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August 19, 2012

Copyrighted Music Gains Momentum in the Cloud

The music industry has for years lacked a sustainable business model and been at a loss to find new revenue streams as pirated material almost cut it off at the knees. Recently though, Amazon has delivered a scan-and-match service similar to Apple’s iTunes after announcing new licensing deals with Sony, EMI, Universal and Warner to offer copyrighted music to the public on its Cloud Player.

The recording industry has been hemorrhaging money from declining CD sales and in an attempt to recover from this it has taken to filing lawsuits against file-sharing sites. But, while piracy ended the labels’ exclusive role as the gatekeepers of music, the game changed and technology drove artists away from the recording industry by creating music from home-based studios using sophisticated software such as Logic Pro 9 and distributing it via social media.

Sailing the Seven Seas

The record labels were slow to adapt to the way music distribution began to change in the ’90s. Napster, one of the first independent, peer-to-peer file sharing services that operated from 1999 to 2001 heralded those changes. The Napster model of sharing, however, led to copyright violations and in 2000 the heavy metal band Metallica filed a lawsuit against Napster.

Also in 2000, A&M Records and several other recording companies, via the RIAA, sued Napster for “vicarious copyright infringements” under the new Digital Millennium Copyright Act. Major record labels also issued lawsuits and Napster was shut down by the Court of Appeals and settled its differences with Metallica. In its second incarnation, Napster became a legitimate online music store in December 2011 when it merged with Rhapsody.

But it has always been the long-suffering artists that have traditionally had the worst deal, leading Elton John, Roger Daltrey, Pete Townshend, Robert Plant, Brian May, Simon Cowell and Tinie Tempah to take it upon themselves to write a letter to British prime minister David Cameron urging him to take action against Google for “aiding music piracy and promoting links to illegal music downloads.”

Pete Townshend also made headlines when he called iTunes a “digital vampire,” asking Apple to do more to support musicians.Google then responded in kind, not to Towshend personally of course, but by laying out its policy that aims to capsize sites that infringe copyright by downranking them in the search listings.

Some take the view that Google’s latest move towards punishing pirated music sites is a result of its mollification of the major music labels so that Google Play can compete more effectively with Cloud Player and iTunes.

Billowing Up the Cloud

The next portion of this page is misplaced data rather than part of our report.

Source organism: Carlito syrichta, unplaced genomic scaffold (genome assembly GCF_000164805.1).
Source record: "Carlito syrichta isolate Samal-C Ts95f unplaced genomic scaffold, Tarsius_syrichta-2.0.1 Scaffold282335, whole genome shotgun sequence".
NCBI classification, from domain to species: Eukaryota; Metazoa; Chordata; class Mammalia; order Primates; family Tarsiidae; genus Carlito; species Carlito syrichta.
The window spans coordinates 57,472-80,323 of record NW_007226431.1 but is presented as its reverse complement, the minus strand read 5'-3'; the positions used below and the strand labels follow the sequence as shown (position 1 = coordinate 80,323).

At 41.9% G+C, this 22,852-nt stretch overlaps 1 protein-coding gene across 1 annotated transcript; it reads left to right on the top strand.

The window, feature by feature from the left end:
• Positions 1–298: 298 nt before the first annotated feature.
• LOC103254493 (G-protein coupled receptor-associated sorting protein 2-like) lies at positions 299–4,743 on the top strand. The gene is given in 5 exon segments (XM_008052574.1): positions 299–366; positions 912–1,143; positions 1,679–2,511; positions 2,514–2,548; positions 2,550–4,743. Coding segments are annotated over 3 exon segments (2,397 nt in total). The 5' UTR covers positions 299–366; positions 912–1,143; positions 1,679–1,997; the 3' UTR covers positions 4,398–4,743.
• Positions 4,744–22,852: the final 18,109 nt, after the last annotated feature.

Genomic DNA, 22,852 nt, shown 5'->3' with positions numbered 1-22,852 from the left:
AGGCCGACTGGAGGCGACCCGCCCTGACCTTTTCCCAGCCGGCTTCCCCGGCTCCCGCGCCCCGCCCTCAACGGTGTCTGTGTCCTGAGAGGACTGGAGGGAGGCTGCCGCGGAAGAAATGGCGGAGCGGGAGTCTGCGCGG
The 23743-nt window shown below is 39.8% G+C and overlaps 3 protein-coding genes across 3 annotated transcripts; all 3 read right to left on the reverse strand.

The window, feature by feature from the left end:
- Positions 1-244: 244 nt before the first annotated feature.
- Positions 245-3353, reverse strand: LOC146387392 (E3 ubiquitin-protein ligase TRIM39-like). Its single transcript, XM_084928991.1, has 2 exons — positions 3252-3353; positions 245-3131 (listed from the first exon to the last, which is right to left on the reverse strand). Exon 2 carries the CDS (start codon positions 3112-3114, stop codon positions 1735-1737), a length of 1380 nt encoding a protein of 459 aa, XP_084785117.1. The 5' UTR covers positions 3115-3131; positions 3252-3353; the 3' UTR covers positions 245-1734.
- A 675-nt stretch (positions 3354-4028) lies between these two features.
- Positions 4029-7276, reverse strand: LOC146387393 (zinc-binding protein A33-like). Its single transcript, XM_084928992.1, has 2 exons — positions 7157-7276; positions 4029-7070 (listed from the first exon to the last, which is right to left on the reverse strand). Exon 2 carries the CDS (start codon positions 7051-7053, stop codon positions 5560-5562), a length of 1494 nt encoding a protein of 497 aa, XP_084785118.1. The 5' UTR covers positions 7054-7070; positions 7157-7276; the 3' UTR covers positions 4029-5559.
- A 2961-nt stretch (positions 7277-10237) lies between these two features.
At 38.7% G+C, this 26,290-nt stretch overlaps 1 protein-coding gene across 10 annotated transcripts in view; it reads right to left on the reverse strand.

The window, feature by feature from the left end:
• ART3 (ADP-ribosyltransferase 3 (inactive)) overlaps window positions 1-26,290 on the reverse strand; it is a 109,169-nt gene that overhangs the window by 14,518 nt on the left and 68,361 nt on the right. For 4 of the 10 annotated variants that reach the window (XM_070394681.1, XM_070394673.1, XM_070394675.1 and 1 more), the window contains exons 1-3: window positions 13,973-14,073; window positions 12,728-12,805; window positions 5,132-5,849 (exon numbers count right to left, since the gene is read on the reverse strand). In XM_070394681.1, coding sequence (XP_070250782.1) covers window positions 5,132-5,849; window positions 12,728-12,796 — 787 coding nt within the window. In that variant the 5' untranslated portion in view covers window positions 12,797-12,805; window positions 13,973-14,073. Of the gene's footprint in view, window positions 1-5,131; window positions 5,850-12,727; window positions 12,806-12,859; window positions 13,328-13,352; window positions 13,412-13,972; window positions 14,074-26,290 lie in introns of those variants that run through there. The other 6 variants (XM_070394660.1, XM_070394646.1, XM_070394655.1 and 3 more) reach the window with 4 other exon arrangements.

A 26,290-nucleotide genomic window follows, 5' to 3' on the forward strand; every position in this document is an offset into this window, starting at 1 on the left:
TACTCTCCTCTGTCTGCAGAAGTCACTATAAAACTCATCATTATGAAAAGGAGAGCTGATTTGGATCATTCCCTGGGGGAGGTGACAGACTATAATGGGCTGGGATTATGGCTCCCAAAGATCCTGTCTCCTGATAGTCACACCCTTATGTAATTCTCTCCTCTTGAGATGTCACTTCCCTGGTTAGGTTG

By 2010, Johnny Cash’s “Guess Things Happen That Way” was the 10 billionth song sold through the iTunes Music Store, and the trend for cloud-based digital music lockers is still gaining momentum, where sites run by Amazon, Apple and Google are boosting revenues for the labels through licensing models that have created a far more level playing field.

But while piracy sites are taking a bashing in Google search, hypocrisy still rules the waves, and artists are still getting short shrift from the labels. This is best illustrated in the Pirate Bay lawsuit where the defendants were ordered to pay $675,000 to EMI, Sony and Universal, but not one of these companies shared it with the artists and instead used it to fund yet more lawsuits.

Massive Attack’s 3D told the BBC at the Coachella festival what devastating effects illegal downloads were having on his income, while Noel Gallagher told a journalist that the consumer always wants free music downloads and it had cost him a quarter of a million pounds to make an album and that he “wanted his money back”. He continued, obnoxiously as ever: “That’s why we’re rock stars.” How he arrived at such a vast sum is anyone’s guess but it highlights the mood of both the public and the artists when it comes to piracy.

A Sailor’s Song for Commercial Raiders

Whatever anti-piracy measures are implemented, from blocking Pirate Bay to Google’s efforts to downgrade websites hosting pirated music in search engine rankings, these measures are unlikely to affect music fans downloading music illegally.

For the music industry, while these services are never going to stamp out online music piracy, the big corporations are delivering copyrighted music for download which is having a lasting effect on boosting the industry’s digital bottom line, primarily because of its availability on mobile and tablets. That is good news for artists like Elton John and Noel Gallagher because they can no longer claim they remain a starving breed.


John Sylvester is an independent writer for VoIP4Cloud, a company that provides advanced, feature-rich, cloud-based VoIP technologies for progressive businesses.

One Response to “Copyrighted Music Gains Momentum in the Cloud

    If you need royalty free music you can download samples of this web.

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